Howell contends Sen. Bill 1187 applies retroactively to him, citing Estrada. The rule of Estrada does not apply to Howell's case because “competency proceedings are civil in nature and collateral to the determination of defendant's guilt and punishment.” (Centeno v. Superior Court (2004) 117 Cal.App.4th 30, 43, 11 Cal.Rptr.3d 533.) Statutes addressing mental competency proceedings are curative and protective measures aimed at restoring competency, not punishment for commission of a crime. (Ibid.)
Howell also cites legislative history as support for his contention that Sen. Bill No. 1187 applies retroactively. Howell cites to language in the legislative history where the author of the legislation states the three-year period for restoration of competency was no longer “reasonable” because “medication-treatment of severely mentally ill individuals has advanced, competency restoration treatment programs have been shown to have consistently high success rates, and we have learned that committed persons attain competency in time periods far shorter than what was considered ‘reasonable’ in 1974.” (Sen. Com. on Public Safety, Analysis of Sen. Bill No. 1187.) The author also claimed that “the vast majority (80–90%) becomes [sic] trial-competent within six months of starting treatment, and nearly all who attain competency do so within a year.” (Ibid.)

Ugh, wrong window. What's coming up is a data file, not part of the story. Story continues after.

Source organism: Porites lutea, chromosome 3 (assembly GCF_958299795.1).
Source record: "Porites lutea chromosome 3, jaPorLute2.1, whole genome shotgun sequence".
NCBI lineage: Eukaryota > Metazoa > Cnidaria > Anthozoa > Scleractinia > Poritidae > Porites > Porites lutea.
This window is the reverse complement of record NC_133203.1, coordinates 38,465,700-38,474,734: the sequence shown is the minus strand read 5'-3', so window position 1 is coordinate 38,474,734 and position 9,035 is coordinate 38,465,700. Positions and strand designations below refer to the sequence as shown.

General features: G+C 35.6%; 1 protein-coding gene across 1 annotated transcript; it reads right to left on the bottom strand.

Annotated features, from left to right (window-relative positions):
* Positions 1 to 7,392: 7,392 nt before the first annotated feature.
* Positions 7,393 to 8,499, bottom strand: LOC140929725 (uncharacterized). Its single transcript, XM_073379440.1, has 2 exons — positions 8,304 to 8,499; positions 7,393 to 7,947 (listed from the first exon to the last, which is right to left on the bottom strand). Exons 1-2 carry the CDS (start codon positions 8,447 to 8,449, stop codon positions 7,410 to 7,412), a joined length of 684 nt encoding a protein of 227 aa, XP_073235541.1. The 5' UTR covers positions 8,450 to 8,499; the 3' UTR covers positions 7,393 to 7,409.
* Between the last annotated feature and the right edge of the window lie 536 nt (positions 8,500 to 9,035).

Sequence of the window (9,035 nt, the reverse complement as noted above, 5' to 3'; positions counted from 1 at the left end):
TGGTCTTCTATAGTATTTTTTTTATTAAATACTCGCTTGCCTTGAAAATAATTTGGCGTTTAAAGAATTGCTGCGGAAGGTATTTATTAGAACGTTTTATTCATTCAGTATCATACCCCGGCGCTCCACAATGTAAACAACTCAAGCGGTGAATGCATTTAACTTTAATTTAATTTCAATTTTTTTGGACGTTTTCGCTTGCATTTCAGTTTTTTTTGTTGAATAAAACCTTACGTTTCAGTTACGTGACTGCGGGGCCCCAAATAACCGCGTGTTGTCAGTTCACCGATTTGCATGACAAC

However, had the Legislature intended Sen. Bill 1187 to have retroactive application, it could have included a specific provision to so provide. (Evangelatos v. Superior Court (1988) 44 Cal.3d 1188, 1212, 246 Cal.Rptr. 629, 753 P.2d 585). Moreover, even though a statute may be applied retroactively if there is a clear and compelling indication the Legislature intended such a result (People v. Alford (2007) 42 Cal.4th 749, 754, 68 Cal.Rptr.3d 310, 171 P.3d 32), no such clear and compelling indication is present with SB No. 1187.
Crediting the author's statements, 80 to 90 percent of those found mentally incompetent to stand trial would be unaffected by the change in law because competency would be restored within six months of treatment, and nearly all who attain competency do so within one year of starting treatment. For those who have not attained competency in this period of time, we see no indication in the legislative history that the Legislature intended to usurp the conclusions of the medical professionals and their prescribed courses of treatment for individuals under their care by potentially cutting short competency restoration treatment. Medical professionals may have prescribed a different course of treatment if the available treatment period was two, rather than three, years. Absent a clear intent from legislative history that Sen. Bill 1187 applies retroactively, the “default rule” that no part of a statute is retroactive applies. (§ 3; People v. Brown, supra, 54 Cal.4th at p. 319, 142 Cal.Rptr.3d 824, 278 P.3d 1182.)
Consequently, we conclude Sen. Bill 1187 does not apply retroactively.
The order filed on August 21, 2018, committing Howell to the state hospital until mental competency is restored is affirmed.
1. All statutory references are to the Penal Code unless otherwise indicated.
2. Howell is the defendant in two other appeals pending before this court in case Nos. F075026 and F078070.
WE CONCUR: LEVY, Acting P.J. POOCHIGIAN, J.